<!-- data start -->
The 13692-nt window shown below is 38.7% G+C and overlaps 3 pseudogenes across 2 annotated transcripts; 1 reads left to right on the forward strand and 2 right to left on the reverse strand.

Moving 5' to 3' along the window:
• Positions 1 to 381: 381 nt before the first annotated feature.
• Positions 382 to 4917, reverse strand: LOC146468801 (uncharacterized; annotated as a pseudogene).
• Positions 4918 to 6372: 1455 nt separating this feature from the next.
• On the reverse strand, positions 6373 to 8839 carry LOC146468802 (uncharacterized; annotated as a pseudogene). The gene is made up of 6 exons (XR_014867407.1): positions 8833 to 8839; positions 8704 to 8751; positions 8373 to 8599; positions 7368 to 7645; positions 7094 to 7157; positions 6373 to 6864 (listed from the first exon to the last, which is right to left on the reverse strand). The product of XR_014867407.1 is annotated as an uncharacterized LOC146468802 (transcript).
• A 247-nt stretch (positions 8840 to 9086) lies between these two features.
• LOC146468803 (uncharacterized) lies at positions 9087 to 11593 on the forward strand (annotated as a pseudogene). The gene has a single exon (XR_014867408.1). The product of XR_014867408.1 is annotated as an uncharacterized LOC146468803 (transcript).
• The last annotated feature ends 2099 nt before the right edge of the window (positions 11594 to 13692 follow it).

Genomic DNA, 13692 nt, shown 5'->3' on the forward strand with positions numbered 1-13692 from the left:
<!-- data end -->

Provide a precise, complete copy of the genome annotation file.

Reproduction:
The 13692-nt window shown below is 38.7% G+C and overlaps 3 pseudogenes across 2 annotated transcripts; 1 reads left to right on the forward strand and 2 right to left on the reverse strand.

Moving 5' to 3' along the window:
• Positions 1 to 381: 381 nt before the first annotated feature.
• Positions 382 to 4917, reverse strand: LOC146468801 (uncharacterized; annotated as a pseudogene).
• Positions 4918 to 6372: 1455 nt separating this feature from the next.
• On the reverse strand, positions 6373 to 8839 carry LOC146468802 (uncharacterized; annotated as a pseudogene). The gene is made up of 6 exons (XR_014867407.1): positions 8833 to 8839; positions 8704 to 8751; positions 8373 to 8599; positions 7368 to 7645; positions 7094 to 7157; positions 6373 to 6864 (listed from the first exon to the last, which is right to left on the reverse strand). The product of XR_014867407.1 is annotated as an uncharacterized LOC146468802 (transcript).
• A 247-nt stretch (positions 8840 to 9086) lies between these two features.
• LOC146468803 (uncharacterized) lies at positions 9087 to 11593 on the forward strand (annotated as a pseudogene). The gene has a single exon (XR_014867408.1). The product of XR_014867408.1 is annotated as an uncharacterized LOC146468803 (transcript).
• The last annotated feature ends 2099 nt before the right edge of the window (positions 11594 to 13692 follow it).

Genomic DNA, 13692 nt, shown 5'->3' on the forward strand with positions numbered 1-13692 from the left: